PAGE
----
After an hour's break on the surface, we move the 1.5km to the "American Wreck" for our second dive of the day. Identified as the US Navy minesweeper USS Salute, the ship sank on 8 June 1945 after hitting a mine during the Allies pre-invasion sweep of Brunei Bay, Borneo. 9 lives were lost. In the explosion, the ship broke her back, with the bow portion folding back over the top of the stern section. Very cluttered with the mine-sweeping cables and the antimagnetic armature throughout the inside of the hull, this is a "hard-core" wreck diver's wreck, with penetration only for those with experience, caution and patience. In spite of poor visibility, it is still disturbing to dive on a wreck, where piles of military boots, mounds of ammunition and stacks of "hedgehog" anti-sub mines, depth-charges and bombs are still to be found.
In 1995, Borneo Divers held a memorial service for the 9 sailors who died. They managed to track down a number of survivors and their families (who had been led to believe that the wreck no longer existed), flew them to Labuan, and held a service at the wreck where they could view the wreck through monitors connected to ROV units on the wreck.

Evening dinner is a real treat. We meet a group of Chilean divers and tour operators, also guests of Borneo Divers. Randy Davis and his charming wife Stephanie host a dinner at the New Sung Hwa Seafood Restaurant, a favourite haunt of the locals. Litres of Tiger Beer, mountains of rice, platters of prawns grilled in coconut, fried stingray steaks, grilled grouper, and a green vegetable, something like very thin asparagus but tasting both unusual and quite delectable.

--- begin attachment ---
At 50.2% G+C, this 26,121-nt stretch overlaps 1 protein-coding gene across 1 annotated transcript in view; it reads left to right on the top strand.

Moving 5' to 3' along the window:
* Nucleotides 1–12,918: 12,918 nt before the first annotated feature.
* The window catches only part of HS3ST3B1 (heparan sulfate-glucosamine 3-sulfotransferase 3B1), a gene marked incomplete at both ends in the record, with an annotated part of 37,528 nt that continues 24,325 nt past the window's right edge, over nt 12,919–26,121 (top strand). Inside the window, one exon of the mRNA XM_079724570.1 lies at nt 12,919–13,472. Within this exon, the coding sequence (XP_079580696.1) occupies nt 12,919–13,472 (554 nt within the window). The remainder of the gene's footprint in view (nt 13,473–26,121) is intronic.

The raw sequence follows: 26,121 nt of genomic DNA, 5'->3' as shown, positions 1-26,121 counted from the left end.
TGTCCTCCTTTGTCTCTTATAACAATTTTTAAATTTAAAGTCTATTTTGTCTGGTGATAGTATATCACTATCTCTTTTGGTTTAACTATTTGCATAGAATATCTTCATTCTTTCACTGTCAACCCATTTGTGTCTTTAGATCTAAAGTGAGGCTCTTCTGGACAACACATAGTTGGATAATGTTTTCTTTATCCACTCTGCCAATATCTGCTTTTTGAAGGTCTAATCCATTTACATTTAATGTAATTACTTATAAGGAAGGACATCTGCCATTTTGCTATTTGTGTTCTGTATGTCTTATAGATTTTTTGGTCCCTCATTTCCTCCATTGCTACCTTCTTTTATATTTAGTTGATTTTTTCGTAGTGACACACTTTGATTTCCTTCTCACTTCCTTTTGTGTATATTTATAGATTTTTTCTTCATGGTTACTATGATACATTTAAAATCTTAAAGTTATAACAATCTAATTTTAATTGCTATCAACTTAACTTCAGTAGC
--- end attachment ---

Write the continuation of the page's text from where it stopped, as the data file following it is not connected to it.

Our final dive at Labuan is a 2-tank dive on the "Blue Water" wreck, a stern trawler lying 34km from Labuan and at a depth of 35m. (Called "Blue Water" because it lies well out to sea and the depth and visibility are usually very good.) The trawler caught fire in 1988 and after the fire was extinguished, the trawler was on tow to Labuan for repairs when the fire flared up again. In fighting the new fire, they pumped so much additional water into the hull that the ship sank and now lies, fully intact, on its side. Visibility is excellent (25m plus) and soft coral and fish-life in abundance.
For divers visiting these wrecks, especially the deeper ones at 25 - 35m, dive computers are essential, particularly when doing a 2-tank dive with a sit-time of 60 minutes between dives. Very helpful, is the Borneo Divers concept of a hanging bar at 5m with a regulator connected to a tank on the boat. This makes the 5m safety stop and any deco-stops a lot more controlled. Most of our group were forced to do a deco stop of 5 - 15 minutes after this "Blue Water" wreck dive.

Labuan is an essential stopover for any diving holiday to Malaysia. The diving is excellent and the night-life not to be missed. However, because of the depth of the wrecks and the currents which can be strong, this is not for the diving novice - at least 20 to 30 logged dives with experience in diving to depths of 25m plus.